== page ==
Providing data isn’t the only way an API can generate value for your business. An API can bring in revenue through the data it handles when partnered with another business or organization. Simply put, your API will work as a business function for the partner in question.
The easiest way to do this is to directly license your API to a third party and monetize it this way. Next, you can use integration and use your API to derive value from another product and service. Either way, your business will be able to generate revenue from these approaches.
API Interaction Metering
This is quite similar to using APIs as a product. It involves measuring the usage or interaction between a customer and the API and charging a cost for each of these interactions. Using interaction metering is a great way for new and small businesses to derive value and generate revenue directly from APIs.
Choosing the Right API Business Model
There are at least 20 different API business models (including the ones we just talked about) that come to mind, so there are a lot of things that need consideration. These factors will allow you to find the right business model and gain the most value from your APIs.
Regardless of the model you choose, these factors will help fine-tune the API business strategy to fit the needs of your organization perfectly.
Identify Your Target Audience
API ecosystems are planned with the intention of maximum value creation for all stakeholders involved. Before choosing the right API business model you need to identify the three main players of the API value chain: the API provider or stakeholder creating an API product to create a digital asset, the API consumer; an internal/external stakeholder using the API to create new experiences for the end customer, and the end customer benefiting from utilizing the API in the provided experience.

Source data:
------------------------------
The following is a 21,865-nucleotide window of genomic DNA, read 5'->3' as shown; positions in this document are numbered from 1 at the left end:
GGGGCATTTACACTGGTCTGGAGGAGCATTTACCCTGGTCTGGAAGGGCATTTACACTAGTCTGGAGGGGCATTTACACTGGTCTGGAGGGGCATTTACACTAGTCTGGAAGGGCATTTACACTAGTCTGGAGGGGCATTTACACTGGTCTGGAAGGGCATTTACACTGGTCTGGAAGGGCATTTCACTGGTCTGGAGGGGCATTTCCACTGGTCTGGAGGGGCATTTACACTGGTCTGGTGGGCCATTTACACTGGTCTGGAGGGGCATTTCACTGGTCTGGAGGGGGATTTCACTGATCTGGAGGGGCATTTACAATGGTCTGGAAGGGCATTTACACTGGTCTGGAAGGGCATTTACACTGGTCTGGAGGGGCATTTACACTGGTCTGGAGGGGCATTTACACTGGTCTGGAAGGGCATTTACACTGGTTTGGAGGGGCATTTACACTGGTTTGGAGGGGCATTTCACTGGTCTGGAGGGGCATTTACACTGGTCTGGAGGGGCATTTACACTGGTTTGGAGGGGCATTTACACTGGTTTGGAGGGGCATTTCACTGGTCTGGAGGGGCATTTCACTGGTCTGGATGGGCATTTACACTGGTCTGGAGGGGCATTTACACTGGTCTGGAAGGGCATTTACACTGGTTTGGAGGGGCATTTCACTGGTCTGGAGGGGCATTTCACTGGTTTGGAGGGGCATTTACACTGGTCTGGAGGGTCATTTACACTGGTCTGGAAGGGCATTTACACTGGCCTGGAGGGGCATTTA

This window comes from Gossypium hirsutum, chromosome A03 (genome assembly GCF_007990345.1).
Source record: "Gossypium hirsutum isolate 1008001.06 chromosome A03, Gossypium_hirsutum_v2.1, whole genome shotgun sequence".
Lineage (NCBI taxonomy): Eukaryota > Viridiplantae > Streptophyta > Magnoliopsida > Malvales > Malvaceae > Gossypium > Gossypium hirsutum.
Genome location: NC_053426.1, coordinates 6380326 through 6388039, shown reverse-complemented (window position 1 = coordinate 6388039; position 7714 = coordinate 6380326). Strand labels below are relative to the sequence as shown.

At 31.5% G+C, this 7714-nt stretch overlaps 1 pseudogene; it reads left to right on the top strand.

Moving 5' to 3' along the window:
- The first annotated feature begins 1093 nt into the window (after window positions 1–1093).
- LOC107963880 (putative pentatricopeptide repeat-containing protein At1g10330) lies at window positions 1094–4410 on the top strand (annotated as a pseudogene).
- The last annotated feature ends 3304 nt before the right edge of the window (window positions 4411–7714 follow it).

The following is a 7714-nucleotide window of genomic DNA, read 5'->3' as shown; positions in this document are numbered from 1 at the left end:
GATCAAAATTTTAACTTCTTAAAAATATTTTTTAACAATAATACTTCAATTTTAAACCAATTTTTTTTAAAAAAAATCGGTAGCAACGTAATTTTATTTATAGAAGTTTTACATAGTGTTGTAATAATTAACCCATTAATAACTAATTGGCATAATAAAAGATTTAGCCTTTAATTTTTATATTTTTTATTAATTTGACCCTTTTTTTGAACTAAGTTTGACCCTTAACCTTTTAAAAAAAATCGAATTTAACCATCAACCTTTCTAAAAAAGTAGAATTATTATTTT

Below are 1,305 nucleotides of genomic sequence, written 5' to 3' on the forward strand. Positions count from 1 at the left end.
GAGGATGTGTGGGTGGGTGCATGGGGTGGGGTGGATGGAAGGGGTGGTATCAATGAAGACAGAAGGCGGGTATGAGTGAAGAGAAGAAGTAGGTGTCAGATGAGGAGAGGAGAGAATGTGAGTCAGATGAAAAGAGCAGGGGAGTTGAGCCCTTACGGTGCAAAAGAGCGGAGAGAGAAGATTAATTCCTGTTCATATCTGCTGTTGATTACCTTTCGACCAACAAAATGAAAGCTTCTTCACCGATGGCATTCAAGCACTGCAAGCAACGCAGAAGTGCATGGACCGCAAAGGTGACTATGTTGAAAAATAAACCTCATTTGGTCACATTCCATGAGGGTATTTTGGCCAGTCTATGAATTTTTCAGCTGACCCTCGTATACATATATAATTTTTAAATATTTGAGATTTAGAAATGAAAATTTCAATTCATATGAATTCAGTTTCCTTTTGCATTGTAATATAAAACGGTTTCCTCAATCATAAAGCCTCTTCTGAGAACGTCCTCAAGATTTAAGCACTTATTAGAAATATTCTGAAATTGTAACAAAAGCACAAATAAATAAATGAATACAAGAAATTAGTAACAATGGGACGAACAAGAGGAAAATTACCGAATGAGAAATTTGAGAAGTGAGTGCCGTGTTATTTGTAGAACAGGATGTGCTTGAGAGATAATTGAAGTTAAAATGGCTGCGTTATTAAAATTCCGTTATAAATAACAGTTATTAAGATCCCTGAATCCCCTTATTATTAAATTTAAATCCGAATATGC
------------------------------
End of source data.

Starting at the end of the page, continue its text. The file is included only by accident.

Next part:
Determine the Benefits You Want
At this stage, you have to analyze why you need the API in question. This is done by identifying the envisioned purpose and probable benefits from using or building the API. What advantage will the API and potential business models bring to your enterprise?
Choose the Appropriate Business Model
Once your audience is identified, the purpose and benefits of your API are made clear, you can use that information and select the right business model.
Before trying to monetize an API, as the provider, you have to identify the consumer’s willingness to pay for the asset, as well as both the direct and indirect benefits to the business. Then you can choose from the API business models mentioned above, or from the many other models that will suit your API, your business, and generate the kind of monetization that you are looking for. A bit of research will show you just how many other models are available for you to choose from.
An API business model is simply a set of logically laid out assumptions about how your business will create value. API business models are best used to measure the value in potential savings or earnings in API products and guide your future investments. They serve as a map in terms of calculating the value derived from your business and are a great way to create new options for revenue and monetize existing assets.